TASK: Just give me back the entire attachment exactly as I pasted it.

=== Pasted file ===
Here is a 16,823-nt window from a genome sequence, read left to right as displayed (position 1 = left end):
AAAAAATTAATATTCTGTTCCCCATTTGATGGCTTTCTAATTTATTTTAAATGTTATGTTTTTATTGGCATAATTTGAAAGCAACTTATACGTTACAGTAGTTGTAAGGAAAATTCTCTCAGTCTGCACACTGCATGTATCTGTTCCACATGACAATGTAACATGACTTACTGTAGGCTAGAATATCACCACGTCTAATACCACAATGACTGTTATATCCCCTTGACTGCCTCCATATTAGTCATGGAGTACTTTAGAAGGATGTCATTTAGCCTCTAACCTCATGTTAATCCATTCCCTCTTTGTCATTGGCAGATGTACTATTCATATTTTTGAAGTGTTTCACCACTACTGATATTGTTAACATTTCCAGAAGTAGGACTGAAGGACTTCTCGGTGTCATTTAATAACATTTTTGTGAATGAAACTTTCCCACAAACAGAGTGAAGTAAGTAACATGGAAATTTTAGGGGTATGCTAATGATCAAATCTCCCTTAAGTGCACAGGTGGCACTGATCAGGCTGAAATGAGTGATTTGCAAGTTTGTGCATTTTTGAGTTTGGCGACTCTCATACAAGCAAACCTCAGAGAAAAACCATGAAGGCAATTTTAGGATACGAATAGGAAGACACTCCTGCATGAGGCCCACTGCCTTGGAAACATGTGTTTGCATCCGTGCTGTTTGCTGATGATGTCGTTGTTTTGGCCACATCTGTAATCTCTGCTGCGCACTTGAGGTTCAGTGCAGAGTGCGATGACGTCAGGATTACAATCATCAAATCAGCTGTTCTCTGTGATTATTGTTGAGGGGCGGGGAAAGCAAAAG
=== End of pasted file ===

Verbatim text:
Here is a 16,823-nt window from a genome sequence, read left to right as displayed (position 1 = left end):
AAAAAATTAATATTCTGTTCCCCATTTGATGGCTTTCTAATTTATTTTAAATGTTATGTTTTTATTGGCATAATTTGAAAGCAACTTATACGTTACAGTAGTTGTAAGGAAAATTCTCTCAGTCTGCACACTGCATGTATCTGTTCCACATGACAATGTAACATGACTTACTGTAGGCTAGAATATCACCACGTCTAATACCACAATGACTGTTATATCCCCTTGACTGCCTCCATATTAGTCATGGAGTACTTTAGAAGGATGTCATTTAGCCTCTAACCTCATGTTAATCCATTCCCTCTTTGTCATTGGCAGATGTACTATTCATATTTTTGAAGTGTTTCACCACTACTGATATTGTTAACATTTCCAGAAGTAGGACTGAAGGACTTCTCGGTGTCATTTAATAACATTTTTGTGAATGAAACTTTCCCACAAACAGAGTGAAGTAAGTAACATGGAAATTTTAGGGGTATGCTAATGATCAAATCTCCCTTAAGTGCACAGGTGGCACTGATCAGGCTGAAATGAGTGATTTGCAAGTTTGTGCATTTTTGAGTTTGGCGACTCTCATACAAGCAAACCTCAGAGAAAAACCATGAAGGCAATTTTAGGATACGAATAGGAAGACACTCCTGCATGAGGCCCACTGCCTTGGAAACATGTGTTTGCATCCGTGCTGTTTGCTGATGATGTCGTTGTTTTGGCCACATCTGTAATCTCTGCTGCGCACTTGAGGTTCAGTGCAGAGTGCGATGACGTCAGGATTACAATCATCAAATCAGCTGTTCTCTGTGATTATTGTTGAGGGGCGGGGAAAGCAAAAG